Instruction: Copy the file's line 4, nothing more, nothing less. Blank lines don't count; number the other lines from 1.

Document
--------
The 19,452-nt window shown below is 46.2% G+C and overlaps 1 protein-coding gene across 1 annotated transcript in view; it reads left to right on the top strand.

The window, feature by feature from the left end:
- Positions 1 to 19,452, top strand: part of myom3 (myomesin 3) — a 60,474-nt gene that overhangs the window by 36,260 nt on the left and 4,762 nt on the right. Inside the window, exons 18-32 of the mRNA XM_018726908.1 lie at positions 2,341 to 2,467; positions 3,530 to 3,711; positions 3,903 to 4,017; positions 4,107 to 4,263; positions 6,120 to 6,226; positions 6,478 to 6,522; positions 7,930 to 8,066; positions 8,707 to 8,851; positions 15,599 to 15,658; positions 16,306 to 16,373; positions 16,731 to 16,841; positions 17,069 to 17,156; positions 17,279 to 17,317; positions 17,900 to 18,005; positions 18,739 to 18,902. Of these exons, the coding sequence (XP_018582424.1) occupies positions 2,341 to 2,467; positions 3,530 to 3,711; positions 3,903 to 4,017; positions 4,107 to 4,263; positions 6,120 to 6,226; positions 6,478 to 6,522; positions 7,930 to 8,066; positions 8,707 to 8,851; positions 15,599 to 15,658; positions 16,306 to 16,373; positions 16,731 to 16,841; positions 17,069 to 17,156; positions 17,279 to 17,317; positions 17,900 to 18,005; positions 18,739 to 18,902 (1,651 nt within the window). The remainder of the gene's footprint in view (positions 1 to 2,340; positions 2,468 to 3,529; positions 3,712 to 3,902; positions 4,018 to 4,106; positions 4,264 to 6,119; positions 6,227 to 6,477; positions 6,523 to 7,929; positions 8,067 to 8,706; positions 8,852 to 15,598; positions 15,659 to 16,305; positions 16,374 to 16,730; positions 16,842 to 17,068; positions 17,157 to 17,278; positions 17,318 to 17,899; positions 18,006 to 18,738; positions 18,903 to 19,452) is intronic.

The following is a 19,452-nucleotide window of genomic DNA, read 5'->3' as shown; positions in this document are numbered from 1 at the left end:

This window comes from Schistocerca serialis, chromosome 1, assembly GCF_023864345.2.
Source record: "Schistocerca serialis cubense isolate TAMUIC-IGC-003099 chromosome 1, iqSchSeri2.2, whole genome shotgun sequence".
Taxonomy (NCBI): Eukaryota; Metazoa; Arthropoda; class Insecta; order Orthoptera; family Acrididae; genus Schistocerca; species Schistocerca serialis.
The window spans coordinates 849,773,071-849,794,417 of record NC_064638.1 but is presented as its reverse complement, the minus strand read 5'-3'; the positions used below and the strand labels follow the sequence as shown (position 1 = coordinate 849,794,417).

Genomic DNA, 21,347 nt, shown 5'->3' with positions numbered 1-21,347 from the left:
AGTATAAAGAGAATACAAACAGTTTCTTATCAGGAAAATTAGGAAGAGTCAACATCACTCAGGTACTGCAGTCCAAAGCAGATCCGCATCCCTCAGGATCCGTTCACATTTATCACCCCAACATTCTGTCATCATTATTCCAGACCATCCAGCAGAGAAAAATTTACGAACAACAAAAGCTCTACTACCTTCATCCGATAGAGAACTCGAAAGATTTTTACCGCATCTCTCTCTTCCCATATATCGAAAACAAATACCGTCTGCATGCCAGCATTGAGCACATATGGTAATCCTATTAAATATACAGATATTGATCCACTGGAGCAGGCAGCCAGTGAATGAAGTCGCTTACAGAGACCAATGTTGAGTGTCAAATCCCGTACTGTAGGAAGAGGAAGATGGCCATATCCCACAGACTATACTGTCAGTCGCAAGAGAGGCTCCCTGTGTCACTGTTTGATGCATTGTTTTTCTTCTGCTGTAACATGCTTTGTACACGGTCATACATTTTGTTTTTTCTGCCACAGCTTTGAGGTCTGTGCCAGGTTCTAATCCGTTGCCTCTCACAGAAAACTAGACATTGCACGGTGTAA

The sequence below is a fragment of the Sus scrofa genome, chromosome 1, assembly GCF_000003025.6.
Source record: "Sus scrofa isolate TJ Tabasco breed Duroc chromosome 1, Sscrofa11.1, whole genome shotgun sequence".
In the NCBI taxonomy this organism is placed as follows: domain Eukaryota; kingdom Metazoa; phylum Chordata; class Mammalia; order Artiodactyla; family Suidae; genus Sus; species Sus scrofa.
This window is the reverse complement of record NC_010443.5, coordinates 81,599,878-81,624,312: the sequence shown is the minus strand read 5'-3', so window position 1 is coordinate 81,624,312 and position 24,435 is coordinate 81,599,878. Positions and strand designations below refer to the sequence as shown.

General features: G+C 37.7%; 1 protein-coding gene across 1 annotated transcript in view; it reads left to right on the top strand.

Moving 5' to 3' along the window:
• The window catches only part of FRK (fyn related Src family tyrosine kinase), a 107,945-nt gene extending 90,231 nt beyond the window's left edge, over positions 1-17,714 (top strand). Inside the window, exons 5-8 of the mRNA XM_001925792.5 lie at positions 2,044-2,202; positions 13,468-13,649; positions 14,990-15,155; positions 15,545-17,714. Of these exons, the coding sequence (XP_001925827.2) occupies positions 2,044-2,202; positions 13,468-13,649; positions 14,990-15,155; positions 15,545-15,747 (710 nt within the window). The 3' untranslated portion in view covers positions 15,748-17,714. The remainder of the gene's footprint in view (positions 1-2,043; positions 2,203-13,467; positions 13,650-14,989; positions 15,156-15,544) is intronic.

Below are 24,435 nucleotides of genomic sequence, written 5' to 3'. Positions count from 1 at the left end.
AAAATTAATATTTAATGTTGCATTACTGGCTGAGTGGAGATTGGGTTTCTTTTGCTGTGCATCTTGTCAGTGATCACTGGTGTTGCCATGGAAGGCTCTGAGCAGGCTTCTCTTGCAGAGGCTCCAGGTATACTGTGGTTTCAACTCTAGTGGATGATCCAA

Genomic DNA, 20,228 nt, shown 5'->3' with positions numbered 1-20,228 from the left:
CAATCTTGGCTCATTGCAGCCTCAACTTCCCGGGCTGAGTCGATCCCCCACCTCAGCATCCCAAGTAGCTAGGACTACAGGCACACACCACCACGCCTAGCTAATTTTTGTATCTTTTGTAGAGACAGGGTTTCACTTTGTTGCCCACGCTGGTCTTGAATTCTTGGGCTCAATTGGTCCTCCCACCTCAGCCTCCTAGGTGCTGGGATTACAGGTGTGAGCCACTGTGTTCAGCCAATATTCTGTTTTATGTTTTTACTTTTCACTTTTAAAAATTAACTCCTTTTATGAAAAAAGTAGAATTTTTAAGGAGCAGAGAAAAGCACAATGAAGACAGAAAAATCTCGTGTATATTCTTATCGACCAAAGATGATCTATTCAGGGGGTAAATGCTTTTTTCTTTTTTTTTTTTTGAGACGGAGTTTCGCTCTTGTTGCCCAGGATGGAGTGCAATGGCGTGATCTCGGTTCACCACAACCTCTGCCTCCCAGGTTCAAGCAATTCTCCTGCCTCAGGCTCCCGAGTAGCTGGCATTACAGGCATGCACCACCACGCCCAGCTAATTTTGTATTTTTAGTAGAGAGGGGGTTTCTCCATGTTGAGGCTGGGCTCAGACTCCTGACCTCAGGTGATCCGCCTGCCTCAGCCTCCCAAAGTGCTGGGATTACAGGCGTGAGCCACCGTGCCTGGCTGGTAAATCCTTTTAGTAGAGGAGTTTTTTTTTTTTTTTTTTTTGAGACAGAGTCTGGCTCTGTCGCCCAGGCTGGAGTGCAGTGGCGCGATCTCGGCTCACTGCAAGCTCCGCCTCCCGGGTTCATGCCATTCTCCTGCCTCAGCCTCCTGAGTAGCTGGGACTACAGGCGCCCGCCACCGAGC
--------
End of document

The following is a 19,452-nucleotide window of genomic DNA, read 5'->3' as shown; positions in this document are numbered from 1 at the left end: